Wearing neoprene keeps us warm and enables us to swim in colder water, but the buoyancy created by wetsuits stops the natural undulation of breaststroke and causes ankles to pop out of the surface of the water when trying to kick. This is even more exacerbated in salt water.
High level coach and super-swimmer, Andrew Horsfall-Turner* explains why:
“Breaststroke is difficult in a wetsuit as it alters the position of the body and causes it to float higher on the waterline. This affects the hips drawing forward (and marginally down) to create space underwater for the kick. Therefore, with a wetsuit your feet are likely to come out of the water.
The second effect is on the glide phase, which is where a swimmer carries speed and momentum forwards. The wetsuit cuts this short by floating you to the surface and causes timing to breakdown.”
Wetsuits could be adapted, but simply removing buoyancy from the hips and legs would not be enough because the neoprene on the chest would still cause the body to float to the surface instead of driving forwards. Adding weight to a suit might solve the problem and keep a swimmers body below the waterline, but that would go against all safety considerations and would be irresponsible to consider.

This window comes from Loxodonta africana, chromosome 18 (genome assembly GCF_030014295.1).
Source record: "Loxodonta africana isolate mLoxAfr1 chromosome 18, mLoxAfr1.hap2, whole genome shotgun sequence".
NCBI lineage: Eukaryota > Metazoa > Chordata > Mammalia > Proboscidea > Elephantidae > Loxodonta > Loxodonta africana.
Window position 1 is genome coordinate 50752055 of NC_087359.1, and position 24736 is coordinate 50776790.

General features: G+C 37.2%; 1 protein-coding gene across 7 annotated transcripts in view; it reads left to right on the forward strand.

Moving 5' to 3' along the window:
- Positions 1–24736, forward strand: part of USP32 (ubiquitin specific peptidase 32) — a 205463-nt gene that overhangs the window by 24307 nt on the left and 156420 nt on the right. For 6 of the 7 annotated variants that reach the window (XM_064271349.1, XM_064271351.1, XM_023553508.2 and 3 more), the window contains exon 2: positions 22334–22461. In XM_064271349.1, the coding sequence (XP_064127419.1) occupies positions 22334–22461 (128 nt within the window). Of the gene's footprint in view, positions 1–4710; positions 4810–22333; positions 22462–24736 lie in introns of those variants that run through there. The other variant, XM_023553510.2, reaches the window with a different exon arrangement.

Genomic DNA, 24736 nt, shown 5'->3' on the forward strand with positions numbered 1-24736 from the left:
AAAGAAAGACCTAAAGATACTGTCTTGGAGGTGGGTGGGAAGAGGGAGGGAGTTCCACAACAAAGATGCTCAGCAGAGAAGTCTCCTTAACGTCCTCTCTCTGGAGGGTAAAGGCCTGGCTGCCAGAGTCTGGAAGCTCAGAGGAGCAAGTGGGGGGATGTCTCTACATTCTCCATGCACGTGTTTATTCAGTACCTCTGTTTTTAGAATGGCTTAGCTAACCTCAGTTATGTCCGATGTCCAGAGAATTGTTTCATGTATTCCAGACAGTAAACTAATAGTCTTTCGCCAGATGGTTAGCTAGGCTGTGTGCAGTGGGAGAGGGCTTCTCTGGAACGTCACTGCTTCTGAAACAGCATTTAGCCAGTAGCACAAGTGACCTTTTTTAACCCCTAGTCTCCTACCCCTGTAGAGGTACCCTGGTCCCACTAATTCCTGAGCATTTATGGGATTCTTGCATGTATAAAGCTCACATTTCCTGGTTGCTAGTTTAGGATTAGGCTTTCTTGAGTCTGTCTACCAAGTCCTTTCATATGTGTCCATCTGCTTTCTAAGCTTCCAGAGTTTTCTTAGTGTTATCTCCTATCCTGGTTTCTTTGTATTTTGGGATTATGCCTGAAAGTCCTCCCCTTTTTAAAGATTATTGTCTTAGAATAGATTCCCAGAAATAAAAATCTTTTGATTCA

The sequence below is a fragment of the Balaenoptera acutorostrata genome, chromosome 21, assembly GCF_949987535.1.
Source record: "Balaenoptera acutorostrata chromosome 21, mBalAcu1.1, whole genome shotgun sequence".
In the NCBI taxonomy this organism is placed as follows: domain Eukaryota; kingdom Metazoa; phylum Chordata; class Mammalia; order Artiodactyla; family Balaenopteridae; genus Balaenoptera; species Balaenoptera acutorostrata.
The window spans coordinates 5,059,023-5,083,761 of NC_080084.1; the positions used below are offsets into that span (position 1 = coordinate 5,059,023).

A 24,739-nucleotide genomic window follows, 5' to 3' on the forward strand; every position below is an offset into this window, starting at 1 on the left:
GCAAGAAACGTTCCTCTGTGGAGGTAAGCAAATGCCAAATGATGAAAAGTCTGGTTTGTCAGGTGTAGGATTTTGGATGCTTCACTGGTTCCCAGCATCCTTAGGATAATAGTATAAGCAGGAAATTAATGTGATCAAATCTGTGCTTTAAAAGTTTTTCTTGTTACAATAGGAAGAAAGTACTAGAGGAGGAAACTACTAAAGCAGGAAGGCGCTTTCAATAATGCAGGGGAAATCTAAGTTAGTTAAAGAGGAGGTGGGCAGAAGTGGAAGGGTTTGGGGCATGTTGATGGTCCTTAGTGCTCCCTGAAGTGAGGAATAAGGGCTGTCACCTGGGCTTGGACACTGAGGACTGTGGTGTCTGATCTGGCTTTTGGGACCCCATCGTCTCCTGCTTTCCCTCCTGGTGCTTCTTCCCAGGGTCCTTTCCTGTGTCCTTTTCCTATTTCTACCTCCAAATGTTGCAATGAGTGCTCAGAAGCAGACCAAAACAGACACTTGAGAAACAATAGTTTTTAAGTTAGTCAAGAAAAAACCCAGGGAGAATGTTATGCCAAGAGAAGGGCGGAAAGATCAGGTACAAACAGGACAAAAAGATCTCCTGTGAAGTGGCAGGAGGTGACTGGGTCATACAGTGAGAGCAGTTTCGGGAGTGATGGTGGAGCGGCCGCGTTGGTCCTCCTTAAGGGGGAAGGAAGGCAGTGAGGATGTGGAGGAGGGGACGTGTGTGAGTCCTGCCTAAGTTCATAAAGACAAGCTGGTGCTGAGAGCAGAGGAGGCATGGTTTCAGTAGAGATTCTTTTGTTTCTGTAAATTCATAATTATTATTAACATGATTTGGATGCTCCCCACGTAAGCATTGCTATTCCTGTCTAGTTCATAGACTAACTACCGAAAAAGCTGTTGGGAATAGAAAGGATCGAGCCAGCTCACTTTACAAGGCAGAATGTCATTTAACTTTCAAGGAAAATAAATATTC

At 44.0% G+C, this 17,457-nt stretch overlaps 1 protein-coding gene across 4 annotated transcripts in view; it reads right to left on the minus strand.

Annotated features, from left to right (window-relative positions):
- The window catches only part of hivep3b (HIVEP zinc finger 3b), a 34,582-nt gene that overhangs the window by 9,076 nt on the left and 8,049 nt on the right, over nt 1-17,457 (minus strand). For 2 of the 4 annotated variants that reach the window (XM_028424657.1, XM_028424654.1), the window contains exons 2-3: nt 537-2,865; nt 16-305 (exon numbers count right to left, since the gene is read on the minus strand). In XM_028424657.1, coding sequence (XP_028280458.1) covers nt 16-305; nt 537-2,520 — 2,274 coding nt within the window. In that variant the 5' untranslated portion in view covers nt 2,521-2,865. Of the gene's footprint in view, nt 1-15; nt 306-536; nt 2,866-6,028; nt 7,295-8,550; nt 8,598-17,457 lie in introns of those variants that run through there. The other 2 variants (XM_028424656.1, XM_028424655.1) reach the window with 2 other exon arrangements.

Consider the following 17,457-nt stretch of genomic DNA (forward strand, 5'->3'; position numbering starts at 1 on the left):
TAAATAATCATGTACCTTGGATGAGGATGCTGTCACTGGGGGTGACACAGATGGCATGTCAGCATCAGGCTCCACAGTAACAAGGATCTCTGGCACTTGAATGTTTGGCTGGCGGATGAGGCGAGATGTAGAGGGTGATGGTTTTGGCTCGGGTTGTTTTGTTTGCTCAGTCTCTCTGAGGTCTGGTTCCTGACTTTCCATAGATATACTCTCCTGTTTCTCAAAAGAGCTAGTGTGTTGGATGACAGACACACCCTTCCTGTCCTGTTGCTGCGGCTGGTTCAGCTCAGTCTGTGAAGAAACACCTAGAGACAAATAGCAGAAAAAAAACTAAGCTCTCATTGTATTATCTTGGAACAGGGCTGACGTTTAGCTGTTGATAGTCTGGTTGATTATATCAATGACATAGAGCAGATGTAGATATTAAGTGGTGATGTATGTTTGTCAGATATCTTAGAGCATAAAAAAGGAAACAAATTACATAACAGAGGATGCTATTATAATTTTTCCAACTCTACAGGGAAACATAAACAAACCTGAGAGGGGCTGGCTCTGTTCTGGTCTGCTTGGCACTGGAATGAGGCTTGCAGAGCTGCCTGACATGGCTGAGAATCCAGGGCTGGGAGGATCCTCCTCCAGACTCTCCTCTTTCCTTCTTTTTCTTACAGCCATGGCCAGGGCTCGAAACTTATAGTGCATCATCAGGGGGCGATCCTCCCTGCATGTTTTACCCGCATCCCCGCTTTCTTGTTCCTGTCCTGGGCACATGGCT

Reducing wetsuit buoyancy in an attempt to accommodate breast stroke would also negate the benefits that they provide for swimming freestyle in terms of promoting the correct body position.
Swimming in a standard wetsuit, there are ways to adapt breaststroke to make it work in open water, but it’s different. Accepting that the stroke needs to be flatter, and the kick needs to aim downwards will work for some. There will be a compromise on technique if you want to stay warmer than you would be in skins, but the answer probably lies in using a thinner body suit – if you think Blueseventy should look into this as a new product innovation, please let us hear your thoughts via our contact form or social media channels.
*Andrew Horsfall-Turner is a Blueseventy Europe Ambassador with his sights on a new swim course record at Kona 2021. He’s also a high-level swimming and triathlon coach. Check him out on Instagram @andrew_h_t
*Photo credit @waterlili_71